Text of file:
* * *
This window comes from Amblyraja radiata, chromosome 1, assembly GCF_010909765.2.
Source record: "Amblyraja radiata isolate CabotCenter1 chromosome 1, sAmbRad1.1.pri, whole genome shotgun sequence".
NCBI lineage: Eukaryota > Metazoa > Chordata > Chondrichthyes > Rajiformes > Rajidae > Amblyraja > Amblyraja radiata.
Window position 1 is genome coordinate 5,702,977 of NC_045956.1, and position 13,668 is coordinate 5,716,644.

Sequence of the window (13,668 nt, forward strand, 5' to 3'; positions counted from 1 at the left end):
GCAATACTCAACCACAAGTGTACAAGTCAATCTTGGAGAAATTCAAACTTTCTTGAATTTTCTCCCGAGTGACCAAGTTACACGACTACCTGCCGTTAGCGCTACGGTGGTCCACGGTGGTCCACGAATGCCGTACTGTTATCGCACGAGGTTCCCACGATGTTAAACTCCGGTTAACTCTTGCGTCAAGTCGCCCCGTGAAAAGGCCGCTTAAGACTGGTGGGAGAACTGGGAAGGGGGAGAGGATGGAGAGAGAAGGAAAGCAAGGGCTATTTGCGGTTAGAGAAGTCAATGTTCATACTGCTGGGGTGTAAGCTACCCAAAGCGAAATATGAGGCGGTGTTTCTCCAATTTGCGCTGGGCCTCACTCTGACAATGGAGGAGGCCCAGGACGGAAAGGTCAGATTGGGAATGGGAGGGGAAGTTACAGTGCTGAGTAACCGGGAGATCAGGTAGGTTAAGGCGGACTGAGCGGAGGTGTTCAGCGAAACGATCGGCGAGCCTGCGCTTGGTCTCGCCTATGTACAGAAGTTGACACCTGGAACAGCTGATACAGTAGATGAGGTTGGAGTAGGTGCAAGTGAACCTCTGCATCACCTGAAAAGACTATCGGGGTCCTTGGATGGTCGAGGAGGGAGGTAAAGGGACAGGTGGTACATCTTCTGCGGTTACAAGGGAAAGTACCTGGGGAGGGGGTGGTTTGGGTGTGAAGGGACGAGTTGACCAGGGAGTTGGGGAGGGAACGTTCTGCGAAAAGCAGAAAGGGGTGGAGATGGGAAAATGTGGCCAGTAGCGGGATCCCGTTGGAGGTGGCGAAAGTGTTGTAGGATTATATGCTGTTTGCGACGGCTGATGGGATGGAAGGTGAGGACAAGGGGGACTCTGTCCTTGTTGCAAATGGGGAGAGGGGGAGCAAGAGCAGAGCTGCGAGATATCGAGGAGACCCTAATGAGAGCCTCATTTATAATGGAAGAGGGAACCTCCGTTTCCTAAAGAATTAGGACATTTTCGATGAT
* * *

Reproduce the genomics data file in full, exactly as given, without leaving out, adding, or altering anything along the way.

This window comes from Amblyraja radiata, chromosome 1, assembly GCF_010909765.2.
Source record: "Amblyraja radiata isolate CabotCenter1 chromosome 1, sAmbRad1.1.pri, whole genome shotgun sequence".
NCBI lineage: Eukaryota > Metazoa > Chordata > Chondrichthyes > Rajiformes > Rajidae > Amblyraja > Amblyraja radiata.
Window position 1 is genome coordinate 5,702,977 of NC_045956.1, and position 13,668 is coordinate 5,716,644.

Sequence of the window (13,668 nt, forward strand, 5' to 3'; positions counted from 1 at the left end):
GCAATACTCAACCACAAGTGTACAAGTCAATCTTGGAGAAATTCAAACTTTCTTGAATTTTCTCCCGAGTGACCAAGTTACACGACTACCTGCCGTTAGCGCTACGGTGGTCCACGGTGGTCCACGAATGCCGTACTGTTATCGCACGAGGTTCCCACGATGTTAAACTCCGGTTAACTCTTGCGTCAAGTCGCCCCGTGAAAAGGCCGCTTAAGACTGGTGGGAGAACTGGGAAGGGGGAGAGGATGGAGAGAGAAGGAAAGCAAGGGCTATTTGCGGTTAGAGAAGTCAATGTTCATACTGCTGGGGTGTAAGCTACCCAAAGCGAAATATGAGGCGGTGTTTCTCCAATTTGCGCTGGGCCTCACTCTGACAATGGAGGAGGCCCAGGACGGAAAGGTCAGATTGGGAATGGGAGGGGAAGTTACAGTGCTGAGTAACCGGGAGATCAGGTAGGTTAAGGCGGACTGAGCGGAGGTGTTCAGCGAAACGATCGGCGAGCCTGCGCTTGGTCTCGCCTATGTACAGAAGTTGACACCTGGAACAGCTGATACAGTAGATGAGGTTGGAGTAGGTGCAAGTGAACCTCTGCATCACCTGAAAAGACTATCGGGGTCCTTGGATGGTCGAGGAGGGAGGTAAAGGGACAGGTGGTACATCTTCTGCGGTTACAAGGGAAAGTACCTGGGGAGGGGGTGGTTTGGGTGTGAAGGGACGAGTTGACCAGGGAGTTGGGGAGGGAACGTTCTGCGAAAAGCAGAAAGGGGTGGAGATGGGAAAATGTGGCCAGTAGCGGGATCCCGTTGGAGGTGGCGAAAGTGTTGTAGGATTATATGCTGTTTGCGACGGCTGATGGGATGGAAGGTGAGGACAAGGGGGACTCTGTCCTTGTTGCAAATGGGGAGAGGGGGAGCAAGAGCAGAGCTGCGAGATATCGAGGAGACCCTAATGAGAGCCTCATTTATAATGGAAGAGGGAACCTCCGTTTCCTAAAGAATTAGGACATTTTCGATGAT